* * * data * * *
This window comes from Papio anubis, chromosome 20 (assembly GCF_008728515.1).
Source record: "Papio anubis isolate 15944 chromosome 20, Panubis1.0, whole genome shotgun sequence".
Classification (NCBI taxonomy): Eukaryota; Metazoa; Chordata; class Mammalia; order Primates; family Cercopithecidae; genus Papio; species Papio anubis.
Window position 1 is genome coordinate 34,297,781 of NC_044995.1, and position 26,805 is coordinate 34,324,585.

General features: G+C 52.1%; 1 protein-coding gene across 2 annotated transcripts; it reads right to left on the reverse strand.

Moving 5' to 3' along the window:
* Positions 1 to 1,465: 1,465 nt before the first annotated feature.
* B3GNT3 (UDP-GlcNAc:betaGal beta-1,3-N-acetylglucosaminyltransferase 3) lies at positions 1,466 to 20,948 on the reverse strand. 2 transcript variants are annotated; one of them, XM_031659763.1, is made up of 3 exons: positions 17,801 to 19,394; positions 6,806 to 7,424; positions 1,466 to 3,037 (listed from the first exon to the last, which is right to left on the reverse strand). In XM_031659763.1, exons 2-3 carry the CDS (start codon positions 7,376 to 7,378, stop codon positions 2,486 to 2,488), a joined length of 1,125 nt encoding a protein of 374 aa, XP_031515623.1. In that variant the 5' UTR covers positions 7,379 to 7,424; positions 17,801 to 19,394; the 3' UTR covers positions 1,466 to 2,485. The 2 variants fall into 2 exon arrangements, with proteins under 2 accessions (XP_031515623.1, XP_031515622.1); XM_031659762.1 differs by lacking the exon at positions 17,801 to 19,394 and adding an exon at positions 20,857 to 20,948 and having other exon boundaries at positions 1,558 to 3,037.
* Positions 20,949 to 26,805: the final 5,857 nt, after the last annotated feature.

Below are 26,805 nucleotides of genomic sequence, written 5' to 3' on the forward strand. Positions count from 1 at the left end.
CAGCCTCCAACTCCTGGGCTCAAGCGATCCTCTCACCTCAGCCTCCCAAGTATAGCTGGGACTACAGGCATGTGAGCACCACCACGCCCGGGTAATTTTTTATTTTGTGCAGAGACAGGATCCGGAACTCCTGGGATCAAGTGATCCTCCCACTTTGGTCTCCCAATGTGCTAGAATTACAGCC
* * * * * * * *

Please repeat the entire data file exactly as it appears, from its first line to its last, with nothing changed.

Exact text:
This window comes from Papio anubis, chromosome 20 (assembly GCF_008728515.1).
Source record: "Papio anubis isolate 15944 chromosome 20, Panubis1.0, whole genome shotgun sequence".
Classification (NCBI taxonomy): Eukaryota; Metazoa; Chordata; class Mammalia; order Primates; family Cercopithecidae; genus Papio; species Papio anubis.
Window position 1 is genome coordinate 34,297,781 of NC_044995.1, and position 26,805 is coordinate 34,324,585.

General features: G+C 52.1%; 1 protein-coding gene across 2 annotated transcripts; it reads right to left on the reverse strand.

Moving 5' to 3' along the window:
* Positions 1 to 1,465: 1,465 nt before the first annotated feature.
* B3GNT3 (UDP-GlcNAc:betaGal beta-1,3-N-acetylglucosaminyltransferase 3) lies at positions 1,466 to 20,948 on the reverse strand. 2 transcript variants are annotated; one of them, XM_031659763.1, is made up of 3 exons: positions 17,801 to 19,394; positions 6,806 to 7,424; positions 1,466 to 3,037 (listed from the first exon to the last, which is right to left on the reverse strand). In XM_031659763.1, exons 2-3 carry the CDS (start codon positions 7,376 to 7,378, stop codon positions 2,486 to 2,488), a joined length of 1,125 nt encoding a protein of 374 aa, XP_031515623.1. In that variant the 5' UTR covers positions 7,379 to 7,424; positions 17,801 to 19,394; the 3' UTR covers positions 1,466 to 2,485. The 2 variants fall into 2 exon arrangements, with proteins under 2 accessions (XP_031515623.1, XP_031515622.1); XM_031659762.1 differs by lacking the exon at positions 17,801 to 19,394 and adding an exon at positions 20,857 to 20,948 and having other exon boundaries at positions 1,558 to 3,037.
* Positions 20,949 to 26,805: the final 5,857 nt, after the last annotated feature.

Below are 26,805 nucleotides of genomic sequence, written 5' to 3' on the forward strand. Positions count from 1 at the left end.
CAGCCTCCAACTCCTGGGCTCAAGCGATCCTCTCACCTCAGCCTCCCAAGTATAGCTGGGACTACAGGCATGTGAGCACCACCACGCCCGGGTAATTTTTTATTTTGTGCAGAGACAGGATCCGGAACTCCTGGGATCAAGTGATCCTCCCACTTTGGTCTCCCAATGTGCTAGAATTACAGCC